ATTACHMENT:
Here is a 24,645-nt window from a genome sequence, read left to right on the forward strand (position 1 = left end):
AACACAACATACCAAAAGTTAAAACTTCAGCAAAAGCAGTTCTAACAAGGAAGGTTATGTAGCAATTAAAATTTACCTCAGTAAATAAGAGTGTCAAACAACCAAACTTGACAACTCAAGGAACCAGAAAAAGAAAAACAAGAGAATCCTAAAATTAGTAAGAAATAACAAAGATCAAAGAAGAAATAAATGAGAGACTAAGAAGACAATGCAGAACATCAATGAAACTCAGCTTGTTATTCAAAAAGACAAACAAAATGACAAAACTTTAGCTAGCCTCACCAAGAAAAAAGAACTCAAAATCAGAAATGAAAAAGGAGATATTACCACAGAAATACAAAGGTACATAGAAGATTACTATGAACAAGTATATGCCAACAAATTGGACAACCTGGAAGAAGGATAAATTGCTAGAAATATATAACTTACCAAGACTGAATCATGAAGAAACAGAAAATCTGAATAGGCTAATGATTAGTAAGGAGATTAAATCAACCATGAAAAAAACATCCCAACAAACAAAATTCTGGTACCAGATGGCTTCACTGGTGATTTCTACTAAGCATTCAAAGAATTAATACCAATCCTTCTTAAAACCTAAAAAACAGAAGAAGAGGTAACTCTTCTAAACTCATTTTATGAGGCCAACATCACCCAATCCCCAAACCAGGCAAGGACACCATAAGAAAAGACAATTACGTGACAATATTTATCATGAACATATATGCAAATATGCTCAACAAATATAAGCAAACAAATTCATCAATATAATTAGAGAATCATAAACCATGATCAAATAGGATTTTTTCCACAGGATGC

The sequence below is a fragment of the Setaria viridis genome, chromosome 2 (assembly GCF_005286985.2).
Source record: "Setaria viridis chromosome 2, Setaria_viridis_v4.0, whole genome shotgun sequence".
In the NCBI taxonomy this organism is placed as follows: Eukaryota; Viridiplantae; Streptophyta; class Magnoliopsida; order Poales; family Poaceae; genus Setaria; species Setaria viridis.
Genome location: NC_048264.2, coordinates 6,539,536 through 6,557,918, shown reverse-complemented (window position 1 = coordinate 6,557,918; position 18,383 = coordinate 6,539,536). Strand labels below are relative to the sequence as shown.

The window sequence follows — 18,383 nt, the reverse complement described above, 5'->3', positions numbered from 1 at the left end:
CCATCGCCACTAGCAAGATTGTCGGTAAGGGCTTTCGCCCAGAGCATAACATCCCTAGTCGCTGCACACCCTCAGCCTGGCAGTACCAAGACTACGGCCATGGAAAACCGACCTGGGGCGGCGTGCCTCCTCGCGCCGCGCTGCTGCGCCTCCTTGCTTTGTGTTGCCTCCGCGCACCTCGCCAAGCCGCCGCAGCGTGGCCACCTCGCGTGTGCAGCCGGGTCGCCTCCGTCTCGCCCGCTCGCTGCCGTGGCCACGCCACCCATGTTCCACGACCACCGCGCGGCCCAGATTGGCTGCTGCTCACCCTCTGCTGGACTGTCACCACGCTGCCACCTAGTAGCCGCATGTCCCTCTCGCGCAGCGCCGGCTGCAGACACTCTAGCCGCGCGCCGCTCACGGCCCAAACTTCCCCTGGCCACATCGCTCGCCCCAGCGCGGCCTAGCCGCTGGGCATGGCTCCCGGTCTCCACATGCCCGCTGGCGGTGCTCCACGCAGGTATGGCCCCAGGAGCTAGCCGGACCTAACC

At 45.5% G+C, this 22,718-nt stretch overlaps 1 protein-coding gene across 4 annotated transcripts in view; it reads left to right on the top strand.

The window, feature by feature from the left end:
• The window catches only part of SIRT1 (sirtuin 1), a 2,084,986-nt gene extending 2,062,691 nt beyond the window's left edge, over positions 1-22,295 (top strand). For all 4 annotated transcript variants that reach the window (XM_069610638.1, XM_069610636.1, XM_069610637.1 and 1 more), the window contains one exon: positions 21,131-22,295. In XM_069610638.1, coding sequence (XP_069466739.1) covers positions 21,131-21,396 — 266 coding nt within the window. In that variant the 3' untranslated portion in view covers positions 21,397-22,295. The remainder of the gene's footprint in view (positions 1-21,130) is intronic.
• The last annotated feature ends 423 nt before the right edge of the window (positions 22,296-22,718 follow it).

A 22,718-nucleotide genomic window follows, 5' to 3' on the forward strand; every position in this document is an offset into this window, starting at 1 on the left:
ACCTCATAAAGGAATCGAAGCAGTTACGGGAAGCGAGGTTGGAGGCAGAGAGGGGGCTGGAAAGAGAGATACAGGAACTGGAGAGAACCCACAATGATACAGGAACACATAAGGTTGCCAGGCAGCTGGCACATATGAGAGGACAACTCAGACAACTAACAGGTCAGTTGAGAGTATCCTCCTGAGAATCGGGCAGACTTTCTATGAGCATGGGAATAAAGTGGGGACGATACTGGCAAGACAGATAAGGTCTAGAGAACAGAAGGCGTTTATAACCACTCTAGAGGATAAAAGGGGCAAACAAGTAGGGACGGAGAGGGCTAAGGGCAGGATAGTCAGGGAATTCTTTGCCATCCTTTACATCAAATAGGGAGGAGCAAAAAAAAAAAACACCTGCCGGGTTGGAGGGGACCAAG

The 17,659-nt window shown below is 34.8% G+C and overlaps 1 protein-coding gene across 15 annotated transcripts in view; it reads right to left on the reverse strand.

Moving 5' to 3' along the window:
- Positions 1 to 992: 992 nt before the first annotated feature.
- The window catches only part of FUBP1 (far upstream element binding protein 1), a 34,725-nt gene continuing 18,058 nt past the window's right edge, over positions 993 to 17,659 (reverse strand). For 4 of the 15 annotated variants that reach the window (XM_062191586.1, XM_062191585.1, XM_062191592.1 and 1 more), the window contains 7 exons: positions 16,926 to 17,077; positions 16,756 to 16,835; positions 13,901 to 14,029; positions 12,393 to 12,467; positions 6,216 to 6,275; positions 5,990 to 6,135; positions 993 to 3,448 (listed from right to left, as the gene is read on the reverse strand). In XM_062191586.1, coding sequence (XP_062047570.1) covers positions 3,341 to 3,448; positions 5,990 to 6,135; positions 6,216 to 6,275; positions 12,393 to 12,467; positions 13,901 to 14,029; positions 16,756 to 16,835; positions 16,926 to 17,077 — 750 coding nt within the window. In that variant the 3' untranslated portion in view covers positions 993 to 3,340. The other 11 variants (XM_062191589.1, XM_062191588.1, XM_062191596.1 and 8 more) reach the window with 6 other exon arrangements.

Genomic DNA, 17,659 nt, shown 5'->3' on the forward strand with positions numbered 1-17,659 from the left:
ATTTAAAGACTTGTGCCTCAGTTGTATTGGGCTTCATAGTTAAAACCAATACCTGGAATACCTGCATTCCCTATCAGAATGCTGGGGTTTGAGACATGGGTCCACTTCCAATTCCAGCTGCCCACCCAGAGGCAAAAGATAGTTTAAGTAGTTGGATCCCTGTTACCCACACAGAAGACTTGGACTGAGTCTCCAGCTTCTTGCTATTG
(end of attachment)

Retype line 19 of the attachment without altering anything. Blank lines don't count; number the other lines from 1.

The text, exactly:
Genomic DNA, 17,659 nt, shown 5'->3' on the forward strand with positions numbered 1-17,659 from the left: